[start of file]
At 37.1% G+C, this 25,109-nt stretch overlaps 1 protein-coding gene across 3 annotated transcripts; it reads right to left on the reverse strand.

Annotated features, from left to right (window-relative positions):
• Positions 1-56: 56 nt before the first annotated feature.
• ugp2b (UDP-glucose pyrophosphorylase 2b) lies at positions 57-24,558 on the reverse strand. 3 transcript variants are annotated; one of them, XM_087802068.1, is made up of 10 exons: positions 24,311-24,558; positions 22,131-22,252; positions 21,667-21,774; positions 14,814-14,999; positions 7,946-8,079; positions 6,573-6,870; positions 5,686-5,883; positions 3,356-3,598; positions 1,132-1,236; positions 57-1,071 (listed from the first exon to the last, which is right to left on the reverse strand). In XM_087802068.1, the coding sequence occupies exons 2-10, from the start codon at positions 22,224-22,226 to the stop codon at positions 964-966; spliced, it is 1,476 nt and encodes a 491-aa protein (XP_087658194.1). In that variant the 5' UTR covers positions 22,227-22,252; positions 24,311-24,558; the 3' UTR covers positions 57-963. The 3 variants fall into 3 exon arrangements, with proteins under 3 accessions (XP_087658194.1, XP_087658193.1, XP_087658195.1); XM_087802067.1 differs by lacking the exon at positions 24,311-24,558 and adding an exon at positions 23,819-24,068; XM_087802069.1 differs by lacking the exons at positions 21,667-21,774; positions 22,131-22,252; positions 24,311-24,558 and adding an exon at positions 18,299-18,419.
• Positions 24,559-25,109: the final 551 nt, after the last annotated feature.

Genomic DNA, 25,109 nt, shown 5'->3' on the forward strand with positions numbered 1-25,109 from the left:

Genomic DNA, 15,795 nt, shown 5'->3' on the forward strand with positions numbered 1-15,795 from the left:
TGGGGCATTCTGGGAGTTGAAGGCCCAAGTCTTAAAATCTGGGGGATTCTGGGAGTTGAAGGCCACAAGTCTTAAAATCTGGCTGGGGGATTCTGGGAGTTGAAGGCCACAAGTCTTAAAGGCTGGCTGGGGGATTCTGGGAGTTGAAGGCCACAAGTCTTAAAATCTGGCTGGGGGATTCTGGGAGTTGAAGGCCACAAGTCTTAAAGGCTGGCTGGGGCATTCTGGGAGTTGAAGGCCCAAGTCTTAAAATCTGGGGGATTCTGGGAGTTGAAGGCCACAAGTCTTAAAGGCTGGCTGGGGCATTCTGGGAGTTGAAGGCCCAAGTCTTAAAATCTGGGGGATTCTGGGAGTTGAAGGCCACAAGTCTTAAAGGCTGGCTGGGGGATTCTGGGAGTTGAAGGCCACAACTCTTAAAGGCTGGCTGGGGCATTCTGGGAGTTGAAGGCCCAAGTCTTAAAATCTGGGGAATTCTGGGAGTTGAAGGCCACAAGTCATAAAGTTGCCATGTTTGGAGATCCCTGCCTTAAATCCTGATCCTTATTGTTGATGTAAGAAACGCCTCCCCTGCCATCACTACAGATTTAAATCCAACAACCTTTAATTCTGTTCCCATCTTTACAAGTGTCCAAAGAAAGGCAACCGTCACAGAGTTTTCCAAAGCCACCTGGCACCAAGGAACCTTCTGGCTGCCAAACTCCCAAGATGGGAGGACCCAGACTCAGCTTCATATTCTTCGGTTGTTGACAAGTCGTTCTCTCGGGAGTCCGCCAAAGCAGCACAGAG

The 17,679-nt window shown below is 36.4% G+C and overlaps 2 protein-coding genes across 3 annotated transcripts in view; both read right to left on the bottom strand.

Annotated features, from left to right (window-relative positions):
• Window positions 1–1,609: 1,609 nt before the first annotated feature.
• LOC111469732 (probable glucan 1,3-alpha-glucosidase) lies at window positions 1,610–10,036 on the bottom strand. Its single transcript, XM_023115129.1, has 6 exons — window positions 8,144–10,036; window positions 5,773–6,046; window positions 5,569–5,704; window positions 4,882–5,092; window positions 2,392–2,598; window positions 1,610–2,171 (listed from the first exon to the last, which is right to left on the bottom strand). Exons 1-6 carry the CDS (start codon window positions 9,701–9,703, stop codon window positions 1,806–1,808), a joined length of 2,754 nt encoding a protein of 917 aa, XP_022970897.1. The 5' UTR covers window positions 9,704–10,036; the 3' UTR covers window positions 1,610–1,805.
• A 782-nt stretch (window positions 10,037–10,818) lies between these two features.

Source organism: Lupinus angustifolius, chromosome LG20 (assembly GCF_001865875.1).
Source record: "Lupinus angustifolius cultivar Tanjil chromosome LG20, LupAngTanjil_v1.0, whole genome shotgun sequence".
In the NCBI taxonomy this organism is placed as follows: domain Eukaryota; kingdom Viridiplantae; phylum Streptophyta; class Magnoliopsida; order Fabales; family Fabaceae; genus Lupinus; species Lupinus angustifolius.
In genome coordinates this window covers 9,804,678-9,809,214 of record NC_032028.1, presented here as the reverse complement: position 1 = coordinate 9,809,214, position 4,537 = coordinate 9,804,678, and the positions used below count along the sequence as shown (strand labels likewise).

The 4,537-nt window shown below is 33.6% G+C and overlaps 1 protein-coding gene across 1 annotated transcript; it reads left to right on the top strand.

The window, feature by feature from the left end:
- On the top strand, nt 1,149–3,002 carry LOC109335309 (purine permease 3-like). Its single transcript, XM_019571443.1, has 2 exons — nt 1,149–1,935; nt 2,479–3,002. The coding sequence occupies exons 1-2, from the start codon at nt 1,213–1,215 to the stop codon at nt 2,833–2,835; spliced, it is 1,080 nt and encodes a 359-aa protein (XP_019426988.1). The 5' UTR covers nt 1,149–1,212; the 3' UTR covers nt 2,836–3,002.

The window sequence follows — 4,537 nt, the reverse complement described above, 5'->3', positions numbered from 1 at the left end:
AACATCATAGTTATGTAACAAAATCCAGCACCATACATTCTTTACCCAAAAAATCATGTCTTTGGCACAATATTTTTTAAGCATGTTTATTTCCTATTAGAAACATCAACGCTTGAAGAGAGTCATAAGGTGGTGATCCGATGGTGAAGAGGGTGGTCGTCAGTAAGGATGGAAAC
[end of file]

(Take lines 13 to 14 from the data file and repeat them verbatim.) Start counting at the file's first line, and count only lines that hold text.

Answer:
• A 782-nt stretch (window positions 10,037–10,818) lies between these two features.

Source organism: Lupinus angustifolius, chromosome LG20 (assembly GCF_001865875.1).